Official MBT Australia Online Store (English) Official MBT AU Online Store |
Please note that all orders will take up to 1 week for confirmation | Free Shipping for orders above AU$180.

Couple who exercise together stays together?

Wednesday, 10 January 2018 3:17:00 pm Australia/Sydney

For several years now, the Nike+ Running app has been an essential download and companion for millions of people trying to keep fit and improve their health. It's got between 10 million and 50 million installs on Google Play, and I'd bet on it being even more successful on iOS. Not forgetting Fitbit, another gadget that revoluntionize running. 

The leaders in this market are companies manufacturing wearable devices for monitoring and tracking personal fitness levels; the gadgets typically operate in concert with phone or computer applications that provide analytics, encouragement and social media or gaming components.

I guess this is how #couplegoals begins...

Until the beginning of 2017 I had been a light runner, plodding about four miles a week at a leisurely pace. But inspired by friends on Facebook, I committed to the 12-month challenge and took part in my first half marathon in May, followed by a triathlon in September. My fitter, stronger other half, who runs two miles every weekday before 6am and lugs huge pieces of wood around at his cabinet-making workshop, has been eagerly tracking my training. So much so that earlier in the year we decided it would be a great idea to go for a run together one afternoon, while our boys were being entertained by grandparents.

The simple but golden rule, which we had somehow erased from our memories, was that we should never go running together. Ever. Through the haze of children, work and washing, we had forgotten about our two previous attempts, which had ended in disaster. Despite being together for 17 years, we are one of those annoying couples who never argue – but this was the exception.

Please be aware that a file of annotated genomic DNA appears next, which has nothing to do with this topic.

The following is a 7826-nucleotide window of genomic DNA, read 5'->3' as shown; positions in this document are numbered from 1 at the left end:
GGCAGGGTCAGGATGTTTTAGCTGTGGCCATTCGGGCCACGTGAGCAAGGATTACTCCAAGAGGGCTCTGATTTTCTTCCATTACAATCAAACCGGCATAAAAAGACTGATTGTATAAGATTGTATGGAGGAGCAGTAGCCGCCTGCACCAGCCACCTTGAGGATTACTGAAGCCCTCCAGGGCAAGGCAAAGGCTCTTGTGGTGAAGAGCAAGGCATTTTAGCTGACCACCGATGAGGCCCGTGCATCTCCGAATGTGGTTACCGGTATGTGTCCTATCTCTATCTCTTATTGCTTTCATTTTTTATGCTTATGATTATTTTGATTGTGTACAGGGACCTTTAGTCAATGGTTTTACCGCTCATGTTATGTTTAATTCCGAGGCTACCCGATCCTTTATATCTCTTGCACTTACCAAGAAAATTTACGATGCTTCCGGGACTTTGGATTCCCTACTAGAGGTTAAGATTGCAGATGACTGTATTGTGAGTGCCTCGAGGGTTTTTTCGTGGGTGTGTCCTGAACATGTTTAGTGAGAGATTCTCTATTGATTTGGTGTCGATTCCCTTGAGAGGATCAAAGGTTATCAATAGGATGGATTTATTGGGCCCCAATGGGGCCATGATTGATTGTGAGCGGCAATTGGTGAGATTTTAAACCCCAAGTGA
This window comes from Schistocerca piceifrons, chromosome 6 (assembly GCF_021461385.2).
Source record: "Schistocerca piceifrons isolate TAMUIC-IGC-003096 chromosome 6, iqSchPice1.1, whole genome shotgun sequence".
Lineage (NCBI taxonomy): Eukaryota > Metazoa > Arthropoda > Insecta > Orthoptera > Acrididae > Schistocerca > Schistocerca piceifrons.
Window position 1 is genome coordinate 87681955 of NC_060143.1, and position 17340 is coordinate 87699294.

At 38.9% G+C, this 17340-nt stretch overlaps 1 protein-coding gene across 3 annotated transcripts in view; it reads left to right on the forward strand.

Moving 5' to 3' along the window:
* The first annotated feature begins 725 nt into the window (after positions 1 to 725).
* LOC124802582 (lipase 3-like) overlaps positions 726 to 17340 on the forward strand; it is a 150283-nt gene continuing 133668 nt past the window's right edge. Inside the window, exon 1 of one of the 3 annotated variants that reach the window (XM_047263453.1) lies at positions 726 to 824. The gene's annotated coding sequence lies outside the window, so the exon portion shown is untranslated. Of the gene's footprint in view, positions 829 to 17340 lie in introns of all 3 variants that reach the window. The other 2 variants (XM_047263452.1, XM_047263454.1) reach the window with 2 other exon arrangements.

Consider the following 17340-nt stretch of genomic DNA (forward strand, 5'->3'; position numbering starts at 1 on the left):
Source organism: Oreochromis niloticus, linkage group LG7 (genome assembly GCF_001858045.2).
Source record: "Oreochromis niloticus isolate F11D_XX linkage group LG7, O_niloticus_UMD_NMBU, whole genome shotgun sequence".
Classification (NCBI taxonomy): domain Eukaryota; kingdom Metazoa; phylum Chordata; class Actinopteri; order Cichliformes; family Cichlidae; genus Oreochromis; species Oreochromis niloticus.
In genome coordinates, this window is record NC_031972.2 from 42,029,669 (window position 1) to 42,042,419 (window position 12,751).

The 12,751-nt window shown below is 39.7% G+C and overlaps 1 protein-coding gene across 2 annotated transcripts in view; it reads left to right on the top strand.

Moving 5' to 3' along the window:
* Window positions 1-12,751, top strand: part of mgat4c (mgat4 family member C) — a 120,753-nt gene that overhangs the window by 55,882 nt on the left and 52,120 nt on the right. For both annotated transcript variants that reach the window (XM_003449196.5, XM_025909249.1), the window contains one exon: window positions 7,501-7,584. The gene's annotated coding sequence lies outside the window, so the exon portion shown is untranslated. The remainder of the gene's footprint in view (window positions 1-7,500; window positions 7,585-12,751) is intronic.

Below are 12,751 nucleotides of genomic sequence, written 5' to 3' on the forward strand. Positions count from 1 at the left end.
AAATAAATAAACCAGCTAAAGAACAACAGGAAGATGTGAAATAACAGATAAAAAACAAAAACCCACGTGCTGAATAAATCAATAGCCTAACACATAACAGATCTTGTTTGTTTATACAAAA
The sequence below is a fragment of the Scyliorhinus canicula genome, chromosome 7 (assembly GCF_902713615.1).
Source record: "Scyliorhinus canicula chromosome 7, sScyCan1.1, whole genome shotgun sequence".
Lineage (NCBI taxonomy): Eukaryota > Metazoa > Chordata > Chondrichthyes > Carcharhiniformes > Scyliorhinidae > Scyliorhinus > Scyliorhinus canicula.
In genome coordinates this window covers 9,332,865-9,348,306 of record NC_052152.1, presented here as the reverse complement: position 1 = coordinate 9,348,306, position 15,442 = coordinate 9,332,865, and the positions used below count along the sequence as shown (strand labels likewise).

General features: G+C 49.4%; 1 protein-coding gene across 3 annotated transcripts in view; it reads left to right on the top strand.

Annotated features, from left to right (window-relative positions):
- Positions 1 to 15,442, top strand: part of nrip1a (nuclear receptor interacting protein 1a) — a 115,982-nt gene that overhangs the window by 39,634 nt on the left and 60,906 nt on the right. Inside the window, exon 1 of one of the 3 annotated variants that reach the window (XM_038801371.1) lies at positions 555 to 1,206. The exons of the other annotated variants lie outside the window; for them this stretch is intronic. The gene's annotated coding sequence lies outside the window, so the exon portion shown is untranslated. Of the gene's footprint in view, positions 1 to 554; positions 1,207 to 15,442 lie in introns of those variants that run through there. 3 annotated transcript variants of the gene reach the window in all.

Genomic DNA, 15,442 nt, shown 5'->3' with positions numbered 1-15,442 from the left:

And so history repeated itself. Halfway around our silent four-mile route, I blurted out: “You can talk to me, you know!” Taken aback, Mark explained that on our previous running attempt I had specifically asked him to stop talking as I was too out of breath to respond and had found it demoralising that he could run and speak and I could not. “Well, I am better at running now,” I retorted. “Can’t you tell?” So, Mark started chatting about how his legs were hurting because he wasn’t used to running at my (slow) pace and perhaps I should try to mix some sprinting and jogging to increase my lung capacity. To make things worse, at the final stretch, Mark hollered: “Come on, sprint – you can do it!” which I took as the highest form of condescension, and slowed to a shuffling trot in protest.

By the time we reached home I was fuming, accusing him of treating me like his training guinea pig, and of a complete inability to understand my level of fitness. “You just don’t get it,” I screamed. He laughed, bemused at why I was so angry at his “encouragement”. Subsequently, we agreed never to run together, although that doesn’t stop Mark from giving me tips – even though he has never run long distance before.

It all raises the question: why does running turn into a battleground for otherwise placid couples?

Nor is it solely men “slowing down” for their partners – it can be the reverse. My colleague Richard Wilson, 44, told me he was delighted when his wife offered to help him train for the Great North Run, but within seconds he was asking her to slow down. “She kept powering off and we were having little bickering rows. I was being stroppy saying, ‘You’re not even doing the race this year.’ I was playing catchup all the time. She would run to the top of a hill before me and make jokes as I huffed and puffed up. But I had no breath to respond to her jibes.”

But the best story I have heard is of my husband’s friend – a personal trainer with a £50,000 purpose-built gym in his home. To his amazement, his wife announced the other day that she wanted to get fit again and was thinking of joining a gym. Exercise and marriage, clearly, don’t always mix well. 

And yet as I reflect on the recent completion of my 2017 resolution, I feel that maybe, just maybe, I should have another go at running amicably with my partner. Perhaps that can be the 2018 challenge.


Story from

Posted in News By


Keep up with the Movement

Be the first to know about holiday specials!

You will received a 10% 1st time buyer voucher code from us

*Discount only applicable on regular priced items above $200.
By signing up you accept our Terms and Conditions including Privacy Policy.